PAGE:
If you got an error, re-read the steps above and try to Google around and follow the error messages to resolve your issue. If you're still stuck, please contact us and we'll do our best to help.

Step 4: “Hello World” in CSS and SASS

First, right-click in your Hello World output screen and “view source.” It should look something like this:

This is the final HTML output from your Rails app. Take a look at your “#{Rails.root}/app/views/layouts/application.html.erb” file, which should look like this:

<!DOCTYPE html>
<html>
<head>
  <title>OurAgendaApp</title>
  <%= stylesheet_link_tag "application", :media => "all" %>
  <%= javascript_include_tag "application" %>
  <%= csrf_meta_tags %>
</head>
<body>
  <%= yield %>
</body>
</html>

What you are looking at here is Embedded Ruby inside HTML (this should look familiar from our ERB intro post). Those tag lines in the do the magic to output what you saw above in the browser source, and the yield line embeds the content of the index.html.erb file.

For our purposes in this step, we'll concern ourselves with that home.css file, which was generated from the “#{Rails.root /app/assets/stylesheets/home.css.scss” file.

First, open back up your index.html.erb file from above and add in a second line:

<p id="p_HTML">Hello World 

Now open the “#{Rails.root}/app/assets/stylesheets/home.css.scss” file. Scss stands for a SASS file, which is a handy meta-level CSS language. First let's add in some CSS:

Now reload your browser and you should see two Hello World outputs. Nice!

What you did here was use CSS to set a width and height of your second paragraph element and set it's background to a PNG image (we made for you) that says Hello World.

Here's how we could write the same thing using SASS:

You can see how this can be useful if you use the same colors, widths, background images, etc… in multiple places — it helps you not repeat yourself (an important concept in programming called DRY — Don't Repeat Yourself). Sass has other powerful tools such as mixins, selector inheritance, and a clean nesting syntax…learn more about these on the Sass website.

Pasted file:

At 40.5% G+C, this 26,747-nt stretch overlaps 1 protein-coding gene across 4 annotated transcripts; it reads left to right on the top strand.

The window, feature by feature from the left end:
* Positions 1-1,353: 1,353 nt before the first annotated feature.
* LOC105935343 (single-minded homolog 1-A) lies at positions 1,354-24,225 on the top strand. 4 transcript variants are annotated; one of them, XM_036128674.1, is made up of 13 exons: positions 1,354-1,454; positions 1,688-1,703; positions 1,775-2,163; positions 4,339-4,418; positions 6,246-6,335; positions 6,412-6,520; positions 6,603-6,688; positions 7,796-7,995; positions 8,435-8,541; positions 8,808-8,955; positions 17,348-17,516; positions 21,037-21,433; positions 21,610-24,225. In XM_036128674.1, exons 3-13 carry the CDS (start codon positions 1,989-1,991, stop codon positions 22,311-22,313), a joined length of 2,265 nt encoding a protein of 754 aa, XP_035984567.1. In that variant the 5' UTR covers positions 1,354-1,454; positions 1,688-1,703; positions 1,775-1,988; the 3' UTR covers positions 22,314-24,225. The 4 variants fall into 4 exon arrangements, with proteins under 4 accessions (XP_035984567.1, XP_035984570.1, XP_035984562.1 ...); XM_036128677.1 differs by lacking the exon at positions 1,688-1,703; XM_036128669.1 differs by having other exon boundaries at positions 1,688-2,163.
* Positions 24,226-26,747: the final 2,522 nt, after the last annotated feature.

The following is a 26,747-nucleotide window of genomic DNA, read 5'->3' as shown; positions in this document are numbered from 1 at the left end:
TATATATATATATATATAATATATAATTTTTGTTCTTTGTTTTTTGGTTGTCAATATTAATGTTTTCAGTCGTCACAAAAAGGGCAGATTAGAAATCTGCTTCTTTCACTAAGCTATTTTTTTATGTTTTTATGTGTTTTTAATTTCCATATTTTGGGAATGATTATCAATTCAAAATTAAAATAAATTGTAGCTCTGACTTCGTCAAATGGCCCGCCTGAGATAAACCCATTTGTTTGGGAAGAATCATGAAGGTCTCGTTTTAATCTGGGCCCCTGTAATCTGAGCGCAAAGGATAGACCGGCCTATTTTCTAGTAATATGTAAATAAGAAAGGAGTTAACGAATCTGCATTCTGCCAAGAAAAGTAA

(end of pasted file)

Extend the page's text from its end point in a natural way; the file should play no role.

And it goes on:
Step 5: “Hello World” in JavaScript

Back in your index.html.erb file add in a third paragraph tag containing JavaScript like this:

<p id="p_HTML">Hello World</p>

<p id="p_CSS"></p>

<p id="p_JavaScript">
  <script type="text/javascript">
    document.write("Hello World"); 
  </script>
</p> 

Now reload your browser. Boom. That was easy. We inserted a script tag and called a method called write on our document object, passing it the string “Hello World” which our browser interpreted correctly and wrote inside our third paragraph tag.

Step 6: “Hello World” in jQuery

Here we'll setup a fourth paragraph in our index.html.erb file and then add a script tag that tells the browser to fill it with a Hello World a split second after it loads:

<p id="p_HTML">Hello World</p>

<p id="p_CSS"></p>

<p id="p_JavaScript">
  <script type="text/javascript">
    document.write("Hello World"); 
  </script>
<p id="p_jQuery"></p>

<script type="text/javascript">
  $(document).ready(function(){
    $("#p_jQuery").text("Hello World")
  });
</script>

As you recall from our jQuery intro post, the $() notation allows us to select objects in our browser (such as the document object, specific elements, etc…) and do things with them.

Here we called the jQuery ready() method on the document object, which is triggered when the browser has finished loading things (handy when you want to make sure everything is available for you to use).

After it's triggered then we inserted the string Hello World via the jQuery text()method into our p_jQuery paragraph.

Step 7: “Hello World” in CoffeeScript

First let's go ahead and add another paragraph tag in our index.html.erb file:

<p id="p_HTML">Hello World</p>

<p id="p_CSS"></p>

<p id="p_JavaScript">
  <script type="text/javascript">
    document.write("Hello World"); 
  </script>
<p id="p_jQuery"></p>

<script type="text/javascript">
  $(document).ready(function(){
    $("#p_jQuery").text("Hello World")
  });
</script>
<p id="p_CoffeeScript"></p>

Now, open up the “#{Rails.root}/app/assets/javascripts/home.js.coffee” file and add:

# Place all the behaviors and hooks 
# related to the matching controller here.
# All this logic will automatically be available in application.js.
# You can use CoffeeScript in this file:
# <a href="http://jashkenas.github.com/coffee-script/">http://jashkenas.github.com/coffee-script/</a>
$(document).ready ->
  $("#p_CoffeeScript").text("Hello World")

Now refresh your browser and you should see a fifth “Hello World” line.

More than just the neat -> thing for functions and not needing to add semicolons, CoffeeScript has a bunch of additional features that you should check out (and that we'll be using later in this series).

- — -

In our next post, we'll continue with step 8, 9, and 10, walking through “Hello World” examples with Ruby, SQL, and Rails. Previous post: Introducing the app we'll be building publicly step-by-step.